Sugar cookies are a staple around Christmas time. Even though they are as simple as you can get as far as cookies go, I still love them because of their endless decorating possibilities. These snowflake cookies are one of my favorites. I’m including a very good sugar cookie recipe below, but if decorating is more your thing and you want to skip the baking there is no shame in using store bought cookie dough.
Rolled Sugar Cookies
3/4 cup butter, room temperature
1 cup white sugar
1/2 teaspoon vanilla extract
2-1/2 cups all-purpose flour
1 teaspoon baking powder
1/2 teaspoon salt
Cream together the butter and sugar until smooth and fluffy. Make sure that the butter is at room temperature before beating it. Creaming the butter and sugar adds air to the mixture and is one of the most important steps to follow if you want a good result.
Tip: It may take up to 8 minutes to get a smooth mixture.
Next, mix in the eggs one at a time. Then add the vanilla. Mix in the flower, baking powder and salt.
Rap the dough in saran wrap and cool in the refrigerator for at least an hour, preferably overnight. I prefer to divide the dough into three sections and wrapping them individually. That way you can keep the dough cool as you work with part of it.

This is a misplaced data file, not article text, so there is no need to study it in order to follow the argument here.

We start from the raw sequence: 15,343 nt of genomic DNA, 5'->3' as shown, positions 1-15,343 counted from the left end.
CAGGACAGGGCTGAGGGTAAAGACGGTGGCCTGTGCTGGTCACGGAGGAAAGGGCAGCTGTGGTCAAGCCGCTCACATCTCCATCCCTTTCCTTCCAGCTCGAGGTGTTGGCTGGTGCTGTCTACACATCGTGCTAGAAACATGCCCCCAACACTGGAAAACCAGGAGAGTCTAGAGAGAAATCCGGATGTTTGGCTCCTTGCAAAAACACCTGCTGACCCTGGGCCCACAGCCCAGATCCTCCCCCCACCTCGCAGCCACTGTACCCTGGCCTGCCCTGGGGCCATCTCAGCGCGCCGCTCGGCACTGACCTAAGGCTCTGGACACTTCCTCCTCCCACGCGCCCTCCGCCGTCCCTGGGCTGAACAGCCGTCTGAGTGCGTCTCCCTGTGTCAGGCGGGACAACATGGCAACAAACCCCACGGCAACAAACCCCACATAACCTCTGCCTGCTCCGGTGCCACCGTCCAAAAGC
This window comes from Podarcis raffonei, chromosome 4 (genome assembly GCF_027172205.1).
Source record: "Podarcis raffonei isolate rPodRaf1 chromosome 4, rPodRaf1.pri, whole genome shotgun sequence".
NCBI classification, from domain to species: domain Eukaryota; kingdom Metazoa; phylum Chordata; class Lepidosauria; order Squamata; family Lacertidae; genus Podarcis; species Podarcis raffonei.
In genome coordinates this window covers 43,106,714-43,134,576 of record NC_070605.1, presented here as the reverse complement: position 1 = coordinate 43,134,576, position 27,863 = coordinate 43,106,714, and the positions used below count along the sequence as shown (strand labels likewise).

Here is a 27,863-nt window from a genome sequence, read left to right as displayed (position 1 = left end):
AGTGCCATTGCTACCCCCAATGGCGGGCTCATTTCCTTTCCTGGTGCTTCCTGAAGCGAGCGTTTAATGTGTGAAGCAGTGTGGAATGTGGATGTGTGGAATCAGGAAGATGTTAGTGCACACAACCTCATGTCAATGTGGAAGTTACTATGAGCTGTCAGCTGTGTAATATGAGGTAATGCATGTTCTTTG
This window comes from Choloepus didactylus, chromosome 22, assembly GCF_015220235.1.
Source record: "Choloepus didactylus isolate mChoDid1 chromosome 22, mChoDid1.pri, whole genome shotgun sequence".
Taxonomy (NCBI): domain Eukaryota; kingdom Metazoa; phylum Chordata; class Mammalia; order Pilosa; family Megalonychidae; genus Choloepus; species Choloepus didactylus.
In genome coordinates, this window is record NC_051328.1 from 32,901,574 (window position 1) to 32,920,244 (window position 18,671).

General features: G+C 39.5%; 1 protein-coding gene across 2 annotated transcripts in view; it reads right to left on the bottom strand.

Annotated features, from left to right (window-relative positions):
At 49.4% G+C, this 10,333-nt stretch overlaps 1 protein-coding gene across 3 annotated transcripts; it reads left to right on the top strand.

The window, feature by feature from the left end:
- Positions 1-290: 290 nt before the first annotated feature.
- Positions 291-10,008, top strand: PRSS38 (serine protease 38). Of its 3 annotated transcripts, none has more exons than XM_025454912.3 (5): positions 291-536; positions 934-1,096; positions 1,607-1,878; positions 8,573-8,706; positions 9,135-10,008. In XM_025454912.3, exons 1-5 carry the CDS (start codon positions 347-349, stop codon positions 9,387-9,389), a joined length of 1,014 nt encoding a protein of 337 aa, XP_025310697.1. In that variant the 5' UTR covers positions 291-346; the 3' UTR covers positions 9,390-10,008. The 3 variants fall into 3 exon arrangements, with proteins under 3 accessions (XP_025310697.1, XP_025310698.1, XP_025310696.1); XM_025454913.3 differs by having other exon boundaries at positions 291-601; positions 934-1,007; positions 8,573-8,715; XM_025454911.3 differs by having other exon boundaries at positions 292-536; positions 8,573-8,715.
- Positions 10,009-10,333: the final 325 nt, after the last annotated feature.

Tip: Roll the dough into tubes before cooling if you are going to make round cookies. Then all you have to do is slice off 1/4 inch slices and bake.
Preheat the oven to 400 degrees. Roll out the cooled dough to 1/4 inch thick and cut out using your favorite cookie cutter shapes. I really like snowflakes for winter time. Place on an ungreased cookie sheet and bake 6-8 minutes. Cool completely before decorating.
Now the trick to a well decorated cookie is all in the icing. If you can master the right consistency you will be able to make some really neat designs.
1 egg white
3.5-4 cups powdered sugar (you probably won’t use it all)
.5 tsp lemon juice (you can always substitute and extract like vanilla)
1-2 Tbs. water
Add the egg white and lemon together in a mixer. Using the paddle attachment start mixing. Slowly add small amounts of powdered sugar at a time to the mixture making sure it is well incorporated before adding more. You may need to add a bit of water in order to get a good piping consistency which will look like whipped cream (or toothpaste), having soft peaks. Add a small amount of food coloring to create the color that you want.
Don’t worry about how much of each ingredient you are using. It is more about the consistency of the end product than it is about exact measurements. It’s a feel. It gets easier the more you make it.
To make a frosting to ‘flood’ the cookie with all you need to do is add a small amount of water to the royal icing until it becomes runny and pourable.
Tip: Before you just pour the flooding frosting over the cookie consider piping a small outline around the cookie with the piping frosting. By outlining it first with the thicker frosting you will be able to pour the flooding frosting over the cookie without it running over the sides.
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